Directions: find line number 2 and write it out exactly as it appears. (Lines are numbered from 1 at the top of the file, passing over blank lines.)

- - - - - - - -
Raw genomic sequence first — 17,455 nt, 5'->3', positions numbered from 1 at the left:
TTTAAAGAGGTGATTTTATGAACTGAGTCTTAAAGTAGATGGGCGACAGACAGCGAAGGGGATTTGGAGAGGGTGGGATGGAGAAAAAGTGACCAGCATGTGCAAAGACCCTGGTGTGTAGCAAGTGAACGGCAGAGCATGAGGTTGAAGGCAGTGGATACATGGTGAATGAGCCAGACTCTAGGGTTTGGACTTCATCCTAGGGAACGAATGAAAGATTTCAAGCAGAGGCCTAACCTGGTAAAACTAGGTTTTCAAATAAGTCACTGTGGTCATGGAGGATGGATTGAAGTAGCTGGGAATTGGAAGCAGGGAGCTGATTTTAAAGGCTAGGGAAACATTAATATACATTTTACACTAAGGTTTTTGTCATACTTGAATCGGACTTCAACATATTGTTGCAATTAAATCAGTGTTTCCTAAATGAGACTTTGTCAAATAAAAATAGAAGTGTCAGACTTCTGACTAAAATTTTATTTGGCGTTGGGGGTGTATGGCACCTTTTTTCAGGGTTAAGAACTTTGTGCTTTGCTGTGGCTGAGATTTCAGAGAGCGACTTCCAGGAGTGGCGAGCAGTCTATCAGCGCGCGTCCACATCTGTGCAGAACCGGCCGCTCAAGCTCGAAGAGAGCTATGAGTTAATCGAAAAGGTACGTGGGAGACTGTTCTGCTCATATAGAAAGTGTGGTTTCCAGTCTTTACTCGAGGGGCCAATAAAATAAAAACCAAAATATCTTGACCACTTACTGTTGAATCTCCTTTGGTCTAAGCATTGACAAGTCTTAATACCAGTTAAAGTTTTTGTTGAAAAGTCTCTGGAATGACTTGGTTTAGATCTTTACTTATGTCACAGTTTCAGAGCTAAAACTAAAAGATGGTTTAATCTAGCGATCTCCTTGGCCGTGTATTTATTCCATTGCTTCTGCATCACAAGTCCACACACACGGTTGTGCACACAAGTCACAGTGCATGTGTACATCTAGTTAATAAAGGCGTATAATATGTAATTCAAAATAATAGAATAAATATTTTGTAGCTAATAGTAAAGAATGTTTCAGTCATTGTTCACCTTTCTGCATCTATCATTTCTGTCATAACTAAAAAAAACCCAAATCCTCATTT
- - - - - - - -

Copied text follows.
TTTAAAGAGGTGATTTTATGAACTGAGTCTTAAAGTAGATGGGCGACAGACAGCGAAGGGGATTTGGAGAGGGTGGGATGGAGAAAAAGTGACCAGCATGTGCAAAGACCCTGGTGTGTAGCAAGTGAACGGCAGAGCATGAGGTTGAAGGCAGTGGATACATGGTGAATGAGCCAGACTCTAGGGTTTGGACTTCATCCTAGGGAACGAATGAAAGATTTCAAGCAGAGGCCTAACCTGGTAAAACTAGGTTTTCAAATAAGTCACTGTGGTCATGGAGGATGGATTGAAGTAGCTGGGAATTGGAAGCAGGGAGCTGATTTTAAAGGCTAGGGAAACATTAATATACATTTTACACTAAGGTTTTTGTCATACTTGAATCGGACTTCAACATATTGTTGCAATTAAATCAGTGTTTCCTAAATGAGACTTTGTCAAATAAAAATAGAAGTGTCAGACTTCTGACTAAAATTTTATTTGGCGTTGGGGGTGTATGGCACCTTTTTTCAGGGTTAAGAACTTTGTGCTTTGCTGTGGCTGAGATTTCAGAGAGCGACTTCCAGGAGTGGCGAGCAGTCTATCAGCGCGCGTCCACATCTGTGCAGAACCGGCCGCTCAAGCTCGAAGAGAGCTATGAGTTAATCGAAAAGGTACGTGGGAGACTGTTCTGCTCATATAGAAAGTGTGGTTTCCAGTCTTTACTCGAGGGGCCAATAAAATAAAAACCAAAATATCTTGACCACTTACTGTTGAATCTCCTTTGGTCTAAGCATTGACAAGTCTTAATACCAGTTAAAGTTTTTGTTGAAAAGTCTCTGGAATGACTTGGTTTAGATCTTTACTTATGTCACAGTTTCAGAGCTAAAACTAAAAGATGGTTTAATCTAGCGATCTCCTTGGCCGTGTATTTATTCCATTGCTTCTGCATCACAAGTCCACACACACGGTTGTGCACACAAGTCACAGTGCATGTGTACATCTAGTTAATAAAGGCGTATAATATGTAATTCAAAATAATAGAATAAATATTTTGTAGCTAATAGTAAAGAATGTTTCAGTCATTGTTCACCTTTCTGCATCTATCATTTCTGTCATAACTAAAAAAAACCCAAATCCTCATTT